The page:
Meeting Reviews: SPA Opioid Session
“Philip, Amy, and the Musician Formerly Known as Prince...Opioids; Time for a Change”
By Deepa Kattail, MD
The Johns Hopkins Hospital
The Saturday sessions of the SPA-AAP Pediatric Anesthesiology 2017 Meeting are always well anticipated and this year’s first session focused on a topic of great concern, the ongoing opioid epidemic. Mortality and morbidity related to the abuse of opioids continues, with much focus being placed on appropriate use of opioids by clinicians. As pediatric practitioners, this issue is extremely relevant and it was no surprise to see a full house bright and early for this session!
Dr. Galinkin served as moderator and introduced our first speaker, a well known pediatric anesthesiologist and pediatric pain physician, Dr. Myron Yaster, formerly of Johns Hopkins and now an attending physician at Children’s Hospital Colorado.
Presenting his own research on this topic, Dr. Yaster started by discussing the high proportion of incorrect opioid prescriptions that were written for pediatric patients. At his institution, this problem was decreased dramatically with the introduction of electronic prescription writing. Next, Dr. Yaster discussed his paper that examined over 34,000 outpatient opioid prescriptions and found that regardless of the prescriber, extremely large amounts of opioids were being prescribed to pediatric patients. This seemed to be in stark contrast to a paper written by Abou-Karam M et al. (J Pediatr 2015; 167: 599-604), a prospective study examining opioid prescriptions following discharge to home. The study found that the median number of administered opioid doses at home was one, despite prescriptions being provided for a median of 18 opioid doses. The study also noted that 80% of opioids were stored in either the kitchen or bedroom.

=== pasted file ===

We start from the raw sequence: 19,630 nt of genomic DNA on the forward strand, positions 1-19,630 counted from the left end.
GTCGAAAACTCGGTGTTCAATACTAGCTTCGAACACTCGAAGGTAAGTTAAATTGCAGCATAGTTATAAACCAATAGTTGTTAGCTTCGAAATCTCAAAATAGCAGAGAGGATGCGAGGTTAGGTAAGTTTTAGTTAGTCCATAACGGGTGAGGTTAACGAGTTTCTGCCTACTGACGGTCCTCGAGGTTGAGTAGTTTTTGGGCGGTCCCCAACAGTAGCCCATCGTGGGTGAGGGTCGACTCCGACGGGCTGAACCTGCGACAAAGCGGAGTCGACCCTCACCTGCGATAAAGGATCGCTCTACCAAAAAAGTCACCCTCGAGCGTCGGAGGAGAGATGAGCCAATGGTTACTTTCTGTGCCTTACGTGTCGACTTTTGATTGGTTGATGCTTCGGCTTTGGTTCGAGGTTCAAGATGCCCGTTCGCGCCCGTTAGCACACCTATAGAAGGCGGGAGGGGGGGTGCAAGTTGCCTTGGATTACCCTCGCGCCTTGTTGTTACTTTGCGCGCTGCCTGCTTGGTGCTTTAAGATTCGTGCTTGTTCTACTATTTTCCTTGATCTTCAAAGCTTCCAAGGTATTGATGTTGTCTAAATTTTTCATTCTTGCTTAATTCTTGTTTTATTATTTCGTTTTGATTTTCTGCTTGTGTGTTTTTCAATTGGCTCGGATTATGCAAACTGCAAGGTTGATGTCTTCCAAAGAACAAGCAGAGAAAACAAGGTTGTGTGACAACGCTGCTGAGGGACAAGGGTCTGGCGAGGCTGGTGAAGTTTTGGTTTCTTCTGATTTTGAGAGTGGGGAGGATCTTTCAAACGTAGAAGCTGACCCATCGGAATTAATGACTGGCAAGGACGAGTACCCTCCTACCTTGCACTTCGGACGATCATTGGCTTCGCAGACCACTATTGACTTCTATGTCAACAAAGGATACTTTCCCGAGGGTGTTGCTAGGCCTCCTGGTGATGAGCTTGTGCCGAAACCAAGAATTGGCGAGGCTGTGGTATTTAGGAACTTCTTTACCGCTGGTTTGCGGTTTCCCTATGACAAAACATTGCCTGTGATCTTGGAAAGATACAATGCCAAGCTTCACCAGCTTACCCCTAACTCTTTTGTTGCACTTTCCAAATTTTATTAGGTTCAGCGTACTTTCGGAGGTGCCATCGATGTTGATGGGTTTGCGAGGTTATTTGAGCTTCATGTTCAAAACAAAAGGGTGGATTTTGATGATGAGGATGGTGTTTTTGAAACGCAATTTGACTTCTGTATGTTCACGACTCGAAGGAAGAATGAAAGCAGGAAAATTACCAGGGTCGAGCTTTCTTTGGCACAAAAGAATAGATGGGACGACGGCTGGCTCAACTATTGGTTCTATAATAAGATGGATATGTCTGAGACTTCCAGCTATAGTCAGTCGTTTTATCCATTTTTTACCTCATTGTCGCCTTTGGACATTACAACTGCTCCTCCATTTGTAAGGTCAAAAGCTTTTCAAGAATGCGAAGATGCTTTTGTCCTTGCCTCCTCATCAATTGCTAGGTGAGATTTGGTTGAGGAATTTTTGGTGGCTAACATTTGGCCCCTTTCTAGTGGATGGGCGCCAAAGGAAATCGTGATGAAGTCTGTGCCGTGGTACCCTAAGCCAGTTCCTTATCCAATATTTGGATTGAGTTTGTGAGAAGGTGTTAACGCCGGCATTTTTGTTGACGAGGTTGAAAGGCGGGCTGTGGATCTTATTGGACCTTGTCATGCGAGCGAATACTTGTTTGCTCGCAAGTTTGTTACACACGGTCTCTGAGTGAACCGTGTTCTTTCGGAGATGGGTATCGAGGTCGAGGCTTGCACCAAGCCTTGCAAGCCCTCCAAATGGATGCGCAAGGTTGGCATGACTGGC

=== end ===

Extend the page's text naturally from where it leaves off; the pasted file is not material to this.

Dr. Yaster then gave us an overview of the current opioid crisis, also known as “Non-Medical Use of Prescription Opioids.” Clearly, the research presented the stark reality of overprescribing of outpatient opioids to children and identified improper storage and disposal of these drugs in homes where children reside. As always though, Dr. Yaster emphasized that these findings do not override the need for an ethical and humane management of pediatric pain, which oftentimes must involve use of opioids.
The next speaker of this session was Dr. Tracey Jackson from Vanderbilt University Medical Center. Those of us who attended the SPPM Annual Meeting just a couple of days earlier, already had the pleasure of hearing Dr. Jackson speak, and once again she presented an interesting and thought provoking lecture, “Challenging the Opioid Paradigm.”
Dr. Jackson is a trained interventional pain physician mainly treating the adult population, but her lecture emphasized the similarities in chronic pain among children and adults. A very educational aspect of the lecture were risk factors for the development and maintenance of chronic pain, common to children and adults. These include:
- Negative affect (depression/anxiety increased risk of chronic pain even more than pain intensity)
- Childhood trauma and,
- Relationships (such as attachment issues with parents).
Dr. Jackson then discussed the detrimental effect of parents with opioid prescription abuse on children, including a risk for chronic pain! This was a fascinating finding for pediatric practitioners, as this manifestation should be considered in the overall scheme of diagnosis and treatment. Dr. Jackson then made a profound statement, “chronic pain is not an opioid deficiency.” A simple statement that emphasizes that treatment of chronic pain is much more complex than providing a prescription. Dr. Jackson then explained her approach to chronic pain via an interdisciplinary functional rehabilitation including mindfulness and non-traditional methods such as yoga. Unfortunately, alternative methods as suggested are poorly or not reimbursed by third party payers in many states, and thus may prove to be quite expensive in comparison to medications, for the patients or institutions that chose to offer them regardless. Therefore, limiting their accessibility and utility in regular practice.
Dr. Jackson then ended her talk with some salient points recently made by former Surgeon General Dr. Vivek Murthy, highlighting the need to pay attention to physical and emotional factors that drive pain and often lead to the utilization of opioids for chronic pain.
The session ended with the audience appreciating the ongoing opioid crisis issue and the role that all clinicians, particularly in pain and anesthesiology, play in treatment of pain appropriately and safely.